Night of the possum hunters

They called it the “Wild West Coast”. Wild beaches, wild weather, wild people.

For several years, this was my playground, but it could also easily have been my resting place. In just two years, I’d used up most of my nine lives, one being the night of the possum hunters.

‘There’s a barn dance in Karemea this weekend… Red Mole is playing.’ Back then, barn dances were the only adult entertainment going, well, apart from the pub, gold panning, and deer shooting. The television reception was reduced to nondescript shadowy figures in a haze of static, so most people didn’t bother. Kids were also part of the scene – the adults milled inside, drinking, talking, dancing – while the kids tore around outside – or could be found in the kitchen nicking food. It would be chaos until the witching hour – then young children would dribble back inside to find Mum or Dad – ‘I’m tired.’ Car backseats would hastily be turned into kids’ bedrooms – and the party would continue.

After a few days, the rumors were starting to get scrambled. ‘Nah, it’s White Rabbit – Red Mole split up’; ‘It’s gonna be huge – Pat’s bringing her lot down from Motueka’; ‘They’re moving it to Murray’s farm – the school hall’s gonna be too small.’ Whatever the truth, it didn’t matter; people would turn up whether invited or not – and hopefully at least one band – there’s no such thing as an organized gig on the Coast.

For some reason, Mum had to go to Westport. ‘I won’t be back until late – Nigel has offered to take you – I’ll see you there around midnight.’ Nigel was one of those blokes who’d wander off into the bush wearing a long bush-shirt and waders and carrying nothing but a rifle and rucksack. A few weeks later, he’d turn up carrying a pile of possum pelts and a few small glass bottles containing river water and flakes of gold. Once he came back with a nugget. ‘Here kid, check this out.’ I held up the bottle; a pea-sized nugget chinked the sides of the glass. ‘What’s it worth?’ ‘Four hundred, maybe five.’ ‘Wow…’ He smelled like a goat, and I don’t think he ever shaved. If he were clean-shaven, he’d be the spitting image of the ‘Southern Man’ you see in beer ads these days.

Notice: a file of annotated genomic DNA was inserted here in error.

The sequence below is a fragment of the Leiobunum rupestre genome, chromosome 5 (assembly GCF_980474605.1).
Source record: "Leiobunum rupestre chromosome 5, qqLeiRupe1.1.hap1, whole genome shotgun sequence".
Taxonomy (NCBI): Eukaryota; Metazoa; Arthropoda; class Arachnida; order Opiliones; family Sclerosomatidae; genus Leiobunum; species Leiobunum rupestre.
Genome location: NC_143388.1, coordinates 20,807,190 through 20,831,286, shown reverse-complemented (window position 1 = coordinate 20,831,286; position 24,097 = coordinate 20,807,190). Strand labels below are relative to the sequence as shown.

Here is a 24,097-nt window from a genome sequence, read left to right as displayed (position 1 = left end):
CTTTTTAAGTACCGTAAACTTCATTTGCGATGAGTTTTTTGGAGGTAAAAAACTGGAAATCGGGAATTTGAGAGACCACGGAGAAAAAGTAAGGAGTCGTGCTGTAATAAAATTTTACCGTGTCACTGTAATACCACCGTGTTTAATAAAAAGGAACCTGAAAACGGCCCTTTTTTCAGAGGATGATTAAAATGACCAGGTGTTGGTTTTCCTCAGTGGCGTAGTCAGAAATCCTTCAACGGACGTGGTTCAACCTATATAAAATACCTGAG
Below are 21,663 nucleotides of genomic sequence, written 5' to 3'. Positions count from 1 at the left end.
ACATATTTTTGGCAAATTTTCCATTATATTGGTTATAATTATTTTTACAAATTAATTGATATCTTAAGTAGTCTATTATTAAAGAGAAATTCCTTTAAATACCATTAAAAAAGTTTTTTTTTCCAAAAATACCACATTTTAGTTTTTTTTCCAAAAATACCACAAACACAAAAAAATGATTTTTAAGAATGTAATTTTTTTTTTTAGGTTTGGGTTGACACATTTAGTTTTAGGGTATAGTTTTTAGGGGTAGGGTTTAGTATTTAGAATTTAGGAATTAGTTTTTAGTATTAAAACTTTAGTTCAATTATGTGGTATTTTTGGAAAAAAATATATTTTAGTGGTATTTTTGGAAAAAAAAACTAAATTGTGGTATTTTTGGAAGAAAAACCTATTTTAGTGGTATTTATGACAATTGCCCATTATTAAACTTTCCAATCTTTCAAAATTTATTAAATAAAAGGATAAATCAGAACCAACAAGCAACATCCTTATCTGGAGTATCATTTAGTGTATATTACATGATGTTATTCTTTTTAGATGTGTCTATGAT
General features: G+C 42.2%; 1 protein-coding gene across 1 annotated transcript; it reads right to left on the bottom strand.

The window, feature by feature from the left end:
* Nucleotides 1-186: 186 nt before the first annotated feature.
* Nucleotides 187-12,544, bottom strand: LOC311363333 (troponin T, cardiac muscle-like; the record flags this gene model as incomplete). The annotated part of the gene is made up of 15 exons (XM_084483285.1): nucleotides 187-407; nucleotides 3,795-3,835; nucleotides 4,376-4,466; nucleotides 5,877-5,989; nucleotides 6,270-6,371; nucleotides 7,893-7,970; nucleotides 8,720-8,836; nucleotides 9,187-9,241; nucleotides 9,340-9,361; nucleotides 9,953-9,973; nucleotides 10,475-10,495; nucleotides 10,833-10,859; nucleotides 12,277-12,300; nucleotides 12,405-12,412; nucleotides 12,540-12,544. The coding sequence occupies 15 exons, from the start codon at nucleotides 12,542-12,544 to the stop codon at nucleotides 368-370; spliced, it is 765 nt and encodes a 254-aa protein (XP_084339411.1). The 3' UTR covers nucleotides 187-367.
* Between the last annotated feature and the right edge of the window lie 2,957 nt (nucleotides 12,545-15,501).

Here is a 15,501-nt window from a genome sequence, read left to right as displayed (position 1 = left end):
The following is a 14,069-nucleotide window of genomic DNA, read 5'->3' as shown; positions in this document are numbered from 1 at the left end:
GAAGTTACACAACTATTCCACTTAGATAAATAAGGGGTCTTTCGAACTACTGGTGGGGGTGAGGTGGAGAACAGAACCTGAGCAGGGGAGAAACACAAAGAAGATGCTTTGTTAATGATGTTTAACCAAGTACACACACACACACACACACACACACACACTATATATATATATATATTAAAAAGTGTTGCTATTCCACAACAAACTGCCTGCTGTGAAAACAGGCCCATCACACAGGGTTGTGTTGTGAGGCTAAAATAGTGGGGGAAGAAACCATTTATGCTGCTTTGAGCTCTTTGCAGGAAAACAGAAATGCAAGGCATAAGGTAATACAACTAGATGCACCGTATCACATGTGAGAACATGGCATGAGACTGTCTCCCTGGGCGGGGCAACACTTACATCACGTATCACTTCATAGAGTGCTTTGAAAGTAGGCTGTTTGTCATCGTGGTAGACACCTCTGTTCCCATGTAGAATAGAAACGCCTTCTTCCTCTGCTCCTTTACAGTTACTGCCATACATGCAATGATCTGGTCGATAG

On the day of the dance, Mum headed off to Westport in her green Morris Minor. For a few hours, I kicked around lumps of coal and collected strips of old fuse wire. Nigel was at the pub. I could tell because his Bedford van had been parked there since lunchtime. I boldly entered. ‘Here he is, the little pool shark,’ winks the bartender (just last week I’d won a glass of raspberry lemonade by beating a local at pool). About a dozen men, mostly deer hunters, are sitting at the bar, smoking a large joint. ‘Cop’s outside,’ I whisper loudly. Nobody says a thing. Nigel casually wanders over to the door, then hurriedly flaps his right hand. Like lightning, the joint disappears, windows are opened, a newspaper materializes and is being furiously flapped, air freshener is raining down on us. Thirty seconds later, Constable Pete walks in. He stops, looks around, sniffs loudly and says, ‘Bit early in the day, isn’t it?’ The bartender looks stern, ‘Gidday Pete – the usual?’ ‘Yeah, yeah, righto. Heard about the barn dance in Karemea? They reckon Red Mole is going to turn up after all.’

It’s sunset; I’m in the Bedford with Nigel and his mate Stu – they’re riding in the front seats, so I’m relegated to the back, where there are no seats. I’m surrounded by oily rags, sacks, empty beer bottles, bullet shells, and two rifles. I’m flung against the inside of the van as Nigel sharply turns onto the Karemea gorge road – he’s driving one-handed, a beer in the other. Stu’s smoking pot. ‘Hey mate look up there!’ Stu points to a tree just ahead. Two glowing eyes shine in the headlights. ‘She’s a biggie!’ Nigel slams on the brakes, and the van skids to a halt. He reaches over the seat and picks up a rifle. He winds down the window, leans halfway out and ‘Bang!’. I hear a cracking of branches, then a soft thud. Stu jumps out, and seconds later opens the back doors. ‘Here kid, catch’ – he hurls the carcass over my head, and I feel drops of warm blood speckle my hair. The smell is overwhelming. ‘Urrgghhh…’ Nigel and Stu laugh loudly. ‘Do you eat possum kid? Makes a good stew.’ I screw up my face.

We’re off again, sliding all over the road. Mum would never drive that badly, and I’m getting scared. ‘There’s another…’ ‘Bang!’ – this time they didn’t even stop the van, but they do stop to pick up the trophy. This one is still breathing; I can hear it wheezing. I’m starting to feel sick and close my eyes – what a nightmare – surrounded by dying animals, beer, dope, and crazy drunk bearded Coasters – driving like maniacs. The possum tally just keeps on growing – I lose count at 16 – it doesn’t matter; I’m certain I’m going to die. Mum will be upset. I fall asleep to the sounds of gunshots, screeching tires, and gasping possums, then awaken to the sounds of a saxophone, guitars, and laughter. Nigel and Stu have already gone, so I let myself out. It’s pitch dark, but the barn is glowing, and I see the silhouettes of kids running outside. Moments later, I’m screaming around with them, and everything else is ancient history.